State launches probe into Narconon anti-drug program


NarCONon is Scientology!

Forward: For a systematic, detailed, professional exposure of Scientology's "Narconon" front group, visit the Narconon Exposed web site.

[NOTE: After it was discovered that Scientology's NarCONon is a quack medical fraud with no scientific basis, the crooks were thrown out of our children's schools. There's no telling how much damage the norotious cult did to the kids who were subjected to their frauds.]

Palm Springs, California

State launches probe into Narconon anti-drug program

By Mike Perrault
The Desert Sun
June 30, 2004

COACHELLA VALLEY -- State education officials are investigating the drug-prevention program Narconon, which is closely linked to the Church of Scientology and has made at least one fund-raising stop in the Coachella Valley.

California Superintendent of Public Schools Jack OíConnell has ordered a probe to determine whether Narcononís drug-prevention program may also be a vehicle to promote the teachings and philosophy of the late L. Ron Hubbard, author and founder of the Church of Scientology.

The probe also aims to find out whether anti-drug presentations at some 350 schools across the state are scientifically sound or have questionable content.

"Right now weíre in the probing phase," said Tina Woo Jung, a spokeswoman for the California Department of Education, said in a telephone interview on Tuesday.

"Weíre going to talk to them (Narconon International) and just look over what theyíre teaching to see if it aligns (with state standards)," Jung said.

At issue are Narcononís "Truth About Drugs" hour-long classroom presentations. OíConnellís office is following up on recent complaints and questions that have surfaced in school districts alleging that some of Narcononís medical theories are based on "pseudoscience" and students have been subtly introduced to the churchís concepts.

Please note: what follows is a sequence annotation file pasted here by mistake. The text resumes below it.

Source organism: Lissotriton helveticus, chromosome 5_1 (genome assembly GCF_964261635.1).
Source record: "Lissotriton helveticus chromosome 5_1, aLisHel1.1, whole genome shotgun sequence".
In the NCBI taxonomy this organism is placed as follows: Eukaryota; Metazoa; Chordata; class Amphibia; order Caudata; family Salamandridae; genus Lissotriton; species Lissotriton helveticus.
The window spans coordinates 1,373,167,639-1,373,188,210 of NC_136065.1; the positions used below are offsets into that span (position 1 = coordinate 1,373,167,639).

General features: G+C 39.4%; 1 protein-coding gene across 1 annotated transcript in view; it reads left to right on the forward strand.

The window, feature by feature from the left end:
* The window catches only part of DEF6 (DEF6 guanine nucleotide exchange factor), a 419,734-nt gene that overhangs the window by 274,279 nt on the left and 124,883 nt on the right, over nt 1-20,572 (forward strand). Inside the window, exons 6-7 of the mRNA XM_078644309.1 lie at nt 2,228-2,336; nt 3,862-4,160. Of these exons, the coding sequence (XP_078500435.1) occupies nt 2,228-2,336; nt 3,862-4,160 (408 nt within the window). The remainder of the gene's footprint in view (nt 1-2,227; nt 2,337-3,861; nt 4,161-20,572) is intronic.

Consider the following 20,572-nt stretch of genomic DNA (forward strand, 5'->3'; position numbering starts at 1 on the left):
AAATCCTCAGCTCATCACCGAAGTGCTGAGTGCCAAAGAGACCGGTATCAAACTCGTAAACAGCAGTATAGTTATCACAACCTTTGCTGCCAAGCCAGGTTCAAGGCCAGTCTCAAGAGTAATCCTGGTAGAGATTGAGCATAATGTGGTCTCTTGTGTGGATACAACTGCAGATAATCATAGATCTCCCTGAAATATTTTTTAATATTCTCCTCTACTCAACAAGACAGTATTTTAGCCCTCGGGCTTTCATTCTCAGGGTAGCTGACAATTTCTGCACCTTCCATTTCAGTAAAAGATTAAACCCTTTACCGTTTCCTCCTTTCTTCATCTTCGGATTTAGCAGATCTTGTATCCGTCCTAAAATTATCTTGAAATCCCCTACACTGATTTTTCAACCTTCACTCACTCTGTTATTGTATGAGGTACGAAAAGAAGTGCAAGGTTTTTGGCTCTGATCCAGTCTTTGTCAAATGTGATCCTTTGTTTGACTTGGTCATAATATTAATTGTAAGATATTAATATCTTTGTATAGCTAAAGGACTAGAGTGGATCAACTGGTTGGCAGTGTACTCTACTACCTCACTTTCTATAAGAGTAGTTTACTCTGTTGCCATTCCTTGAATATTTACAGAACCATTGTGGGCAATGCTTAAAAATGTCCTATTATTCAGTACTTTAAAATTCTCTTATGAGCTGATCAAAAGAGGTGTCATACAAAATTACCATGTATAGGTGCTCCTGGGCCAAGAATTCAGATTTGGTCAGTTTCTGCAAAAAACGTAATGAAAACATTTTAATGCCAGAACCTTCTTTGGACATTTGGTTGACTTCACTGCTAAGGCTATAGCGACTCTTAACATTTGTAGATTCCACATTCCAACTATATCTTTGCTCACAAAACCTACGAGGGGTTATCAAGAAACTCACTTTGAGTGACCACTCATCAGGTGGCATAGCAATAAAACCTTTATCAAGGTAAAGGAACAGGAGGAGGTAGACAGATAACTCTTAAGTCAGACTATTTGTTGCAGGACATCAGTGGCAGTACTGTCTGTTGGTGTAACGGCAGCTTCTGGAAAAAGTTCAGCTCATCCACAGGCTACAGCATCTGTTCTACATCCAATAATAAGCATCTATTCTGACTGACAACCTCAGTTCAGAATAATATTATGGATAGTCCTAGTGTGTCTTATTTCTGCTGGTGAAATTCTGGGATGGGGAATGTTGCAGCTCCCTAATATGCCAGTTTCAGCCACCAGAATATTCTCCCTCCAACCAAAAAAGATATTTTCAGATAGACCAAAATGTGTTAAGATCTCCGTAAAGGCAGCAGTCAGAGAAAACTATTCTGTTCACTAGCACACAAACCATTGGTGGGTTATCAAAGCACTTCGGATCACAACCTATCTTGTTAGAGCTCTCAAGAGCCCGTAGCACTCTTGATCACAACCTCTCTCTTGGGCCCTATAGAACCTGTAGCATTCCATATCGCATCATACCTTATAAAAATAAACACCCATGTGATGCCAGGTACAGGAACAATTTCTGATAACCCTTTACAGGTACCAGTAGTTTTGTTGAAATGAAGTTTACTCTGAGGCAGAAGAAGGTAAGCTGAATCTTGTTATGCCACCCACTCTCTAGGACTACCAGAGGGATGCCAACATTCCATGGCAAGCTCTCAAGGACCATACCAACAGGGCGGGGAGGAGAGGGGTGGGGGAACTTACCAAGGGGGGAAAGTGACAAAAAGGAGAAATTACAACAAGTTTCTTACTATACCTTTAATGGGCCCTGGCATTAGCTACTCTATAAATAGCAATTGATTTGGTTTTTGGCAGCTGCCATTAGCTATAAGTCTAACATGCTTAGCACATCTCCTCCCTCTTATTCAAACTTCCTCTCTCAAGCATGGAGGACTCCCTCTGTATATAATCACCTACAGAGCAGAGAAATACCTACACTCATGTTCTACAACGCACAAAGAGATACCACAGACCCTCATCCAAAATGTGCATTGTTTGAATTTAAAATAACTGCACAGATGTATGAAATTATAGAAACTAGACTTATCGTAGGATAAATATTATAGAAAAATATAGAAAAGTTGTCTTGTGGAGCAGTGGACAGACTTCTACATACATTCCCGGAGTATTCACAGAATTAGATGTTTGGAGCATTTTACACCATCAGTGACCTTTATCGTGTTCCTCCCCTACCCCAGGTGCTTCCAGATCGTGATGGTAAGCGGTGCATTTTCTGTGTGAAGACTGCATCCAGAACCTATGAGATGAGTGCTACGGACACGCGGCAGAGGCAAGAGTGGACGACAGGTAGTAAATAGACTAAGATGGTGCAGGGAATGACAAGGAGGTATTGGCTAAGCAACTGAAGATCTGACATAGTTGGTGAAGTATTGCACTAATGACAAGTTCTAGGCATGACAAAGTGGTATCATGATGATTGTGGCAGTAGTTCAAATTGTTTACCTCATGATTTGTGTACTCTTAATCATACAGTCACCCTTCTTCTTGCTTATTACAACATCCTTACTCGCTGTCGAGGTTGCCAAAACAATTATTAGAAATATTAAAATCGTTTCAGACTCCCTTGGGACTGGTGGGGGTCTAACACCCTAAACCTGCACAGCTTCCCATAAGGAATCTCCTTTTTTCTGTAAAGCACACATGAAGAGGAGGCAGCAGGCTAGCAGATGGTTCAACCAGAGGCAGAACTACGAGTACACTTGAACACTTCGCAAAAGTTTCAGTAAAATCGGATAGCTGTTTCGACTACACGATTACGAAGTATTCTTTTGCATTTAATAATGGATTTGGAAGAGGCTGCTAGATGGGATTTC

Narcononís program, which is provided to schools nationwide for free, teaches that drugs accumulate in body fat and can cause drug cravings and flashbacks for years; that saunas can sweat drugs out of the body; and that colored ooze is released when drugs leave the body. All drugs are referred to as "poisons."

Narconon officials have defended the programís medical claims. They acknowledge Scientologists support the program and that Narconon administrators and lecturers are Scientologists. But they insist the program is legally and financially separate from the Church of Scientology.

In a recent press release distributed this month, Narconon International said its drug-prevention network spans 120 organizations in 39 countries. Over the past year, Narcononís drug prevention staff has reached more than 400,000 students in 36 countries with in-school presentations on the physical and personal consequences of drug abuse, Narconon officials said. Clark Carr, president of Narconon International, held a news conference in downtown Palm Springs in 1999 to announce the organizationís effort to raise $50 million for "Truth About Drugs," the drug-education program for schools.

Several Coachella Valley residents were then named to coordinate fund-raising efforts. Non-profit Narconon International is based in Hollywood and operates the Web site

OíConnellís office said there was no way to know how many schools in California have welcomed Narconon presenters.

Educators in the valleyís three public school districts said they havenít taken up Narconon on its free drug-education offer.

"We have not used these people at all," said David Gibbons, facilitator of Coachella Valley Unifiedís Student Assistance Program.

"The only time Iíve heard of this organization is through the Betty Ford Clinic or something like that," Gibbons said. The other two districts donít recall using Narconon.

The debate about Narcononís tactics began recently after officials in the San Francisco Unified School District raised questions about the scientific basis for presentations made in more than a dozen schools in the district.

The San Francisco Chronicle published articles in early June that detailed links between Narcononís instruction and the Church of Scientologyís religious teachings.

Since then, Los Angeles Unified School District officials have issued a warning to the districtís schools not to use the program.

Itís too early to tell what the stateís investigation may show, but Oí Connell said findings could lead to an order barring Narconon from providing instruction in all state schools.

Michael Perrault covers education for The Desert Sun. He can be reached at 760-778-4634 or via e-mail.


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